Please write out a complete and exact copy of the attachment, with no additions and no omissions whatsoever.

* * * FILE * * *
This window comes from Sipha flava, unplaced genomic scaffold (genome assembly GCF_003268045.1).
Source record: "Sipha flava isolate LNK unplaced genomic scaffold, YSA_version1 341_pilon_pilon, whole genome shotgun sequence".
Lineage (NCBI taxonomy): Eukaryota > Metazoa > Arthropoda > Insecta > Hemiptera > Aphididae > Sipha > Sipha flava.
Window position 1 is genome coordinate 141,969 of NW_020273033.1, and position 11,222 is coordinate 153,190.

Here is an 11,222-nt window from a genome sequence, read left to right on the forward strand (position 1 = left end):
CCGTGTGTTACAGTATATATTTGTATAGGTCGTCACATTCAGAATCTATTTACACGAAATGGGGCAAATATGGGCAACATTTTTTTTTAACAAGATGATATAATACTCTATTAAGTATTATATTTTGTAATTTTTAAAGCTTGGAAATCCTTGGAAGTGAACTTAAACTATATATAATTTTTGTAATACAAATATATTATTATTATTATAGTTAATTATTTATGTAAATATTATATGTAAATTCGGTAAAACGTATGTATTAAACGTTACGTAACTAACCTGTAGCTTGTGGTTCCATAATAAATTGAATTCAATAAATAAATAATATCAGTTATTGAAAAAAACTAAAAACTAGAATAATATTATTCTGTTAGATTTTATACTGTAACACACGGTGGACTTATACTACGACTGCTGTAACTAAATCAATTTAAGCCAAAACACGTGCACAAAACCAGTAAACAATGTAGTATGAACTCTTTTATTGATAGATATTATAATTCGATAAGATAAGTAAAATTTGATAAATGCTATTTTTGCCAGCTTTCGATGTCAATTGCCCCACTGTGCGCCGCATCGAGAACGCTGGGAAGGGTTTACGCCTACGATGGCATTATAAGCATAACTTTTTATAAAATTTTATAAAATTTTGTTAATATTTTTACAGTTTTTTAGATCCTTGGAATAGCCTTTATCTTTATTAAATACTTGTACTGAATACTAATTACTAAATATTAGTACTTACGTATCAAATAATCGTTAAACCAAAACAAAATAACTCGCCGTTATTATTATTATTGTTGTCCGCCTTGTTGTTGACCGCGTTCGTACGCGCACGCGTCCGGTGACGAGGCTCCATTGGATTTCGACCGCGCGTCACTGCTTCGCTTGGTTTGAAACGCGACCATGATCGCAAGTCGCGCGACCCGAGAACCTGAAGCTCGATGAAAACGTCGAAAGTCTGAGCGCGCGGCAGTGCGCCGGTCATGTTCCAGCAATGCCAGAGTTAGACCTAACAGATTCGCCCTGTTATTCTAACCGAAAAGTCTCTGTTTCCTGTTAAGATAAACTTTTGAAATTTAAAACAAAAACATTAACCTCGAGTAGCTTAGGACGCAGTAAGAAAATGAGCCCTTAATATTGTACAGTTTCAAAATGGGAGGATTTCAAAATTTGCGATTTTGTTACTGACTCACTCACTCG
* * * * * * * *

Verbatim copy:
This window comes from Sipha flava, unplaced genomic scaffold (genome assembly GCF_003268045.1).
Source record: "Sipha flava isolate LNK unplaced genomic scaffold, YSA_version1 341_pilon_pilon, whole genome shotgun sequence".
Lineage (NCBI taxonomy): Eukaryota > Metazoa > Arthropoda > Insecta > Hemiptera > Aphididae > Sipha > Sipha flava.
Window position 1 is genome coordinate 141,969 of NW_020273033.1, and position 11,222 is coordinate 153,190.

Here is an 11,222-nt window from a genome sequence, read left to right on the forward strand (position 1 = left end):
CCGTGTGTTACAGTATATATTTGTATAGGTCGTCACATTCAGAATCTATTTACACGAAATGGGGCAAATATGGGCAACATTTTTTTTTAACAAGATGATATAATACTCTATTAAGTATTATATTTTGTAATTTTTAAAGCTTGGAAATCCTTGGAAGTGAACTTAAACTATATATAATTTTTGTAATACAAATATATTATTATTATTATAGTTAATTATTTATGTAAATATTATATGTAAATTCGGTAAAACGTATGTATTAAACGTTACGTAACTAACCTGTAGCTTGTGGTTCCATAATAAATTGAATTCAATAAATAAATAATATCAGTTATTGAAAAAAACTAAAAACTAGAATAATATTATTCTGTTAGATTTTATACTGTAACACACGGTGGACTTATACTACGACTGCTGTAACTAAATCAATTTAAGCCAAAACACGTGCACAAAACCAGTAAACAATGTAGTATGAACTCTTTTATTGATAGATATTATAATTCGATAAGATAAGTAAAATTTGATAAATGCTATTTTTGCCAGCTTTCGATGTCAATTGCCCCACTGTGCGCCGCATCGAGAACGCTGGGAAGGGTTTACGCCTACGATGGCATTATAAGCATAACTTTTTATAAAATTTTATAAAATTTTGTTAATATTTTTACAGTTTTTTAGATCCTTGGAATAGCCTTTATCTTTATTAAATACTTGTACTGAATACTAATTACTAAATATTAGTACTTACGTATCAAATAATCGTTAAACCAAAACAAAATAACTCGCCGTTATTATTATTATTGTTGTCCGCCTTGTTGTTGACCGCGTTCGTACGCGCACGCGTCCGGTGACGAGGCTCCATTGGATTTCGACCGCGCGTCACTGCTTCGCTTGGTTTGAAACGCGACCATGATCGCAAGTCGCGCGACCCGAGAACCTGAAGCTCGATGAAAACGTCGAAAGTCTGAGCGCGCGGCAGTGCGCCGGTCATGTTCCAGCAATGCCAGAGTTAGACCTAACAGATTCGCCCTGTTATTCTAACCGAAAAGTCTCTGTTTCCTGTTAAGATAAACTTTTGAAATTTAAAACAAAAACATTAACCTCGAGTAGCTTAGGACGCAGTAAGAAAATGAGCCCTTAATATTGTACAGTTTCAAAATGGGAGGATTTCAAAATTTGCGATTTTGTTACTGACTCACTCACTCG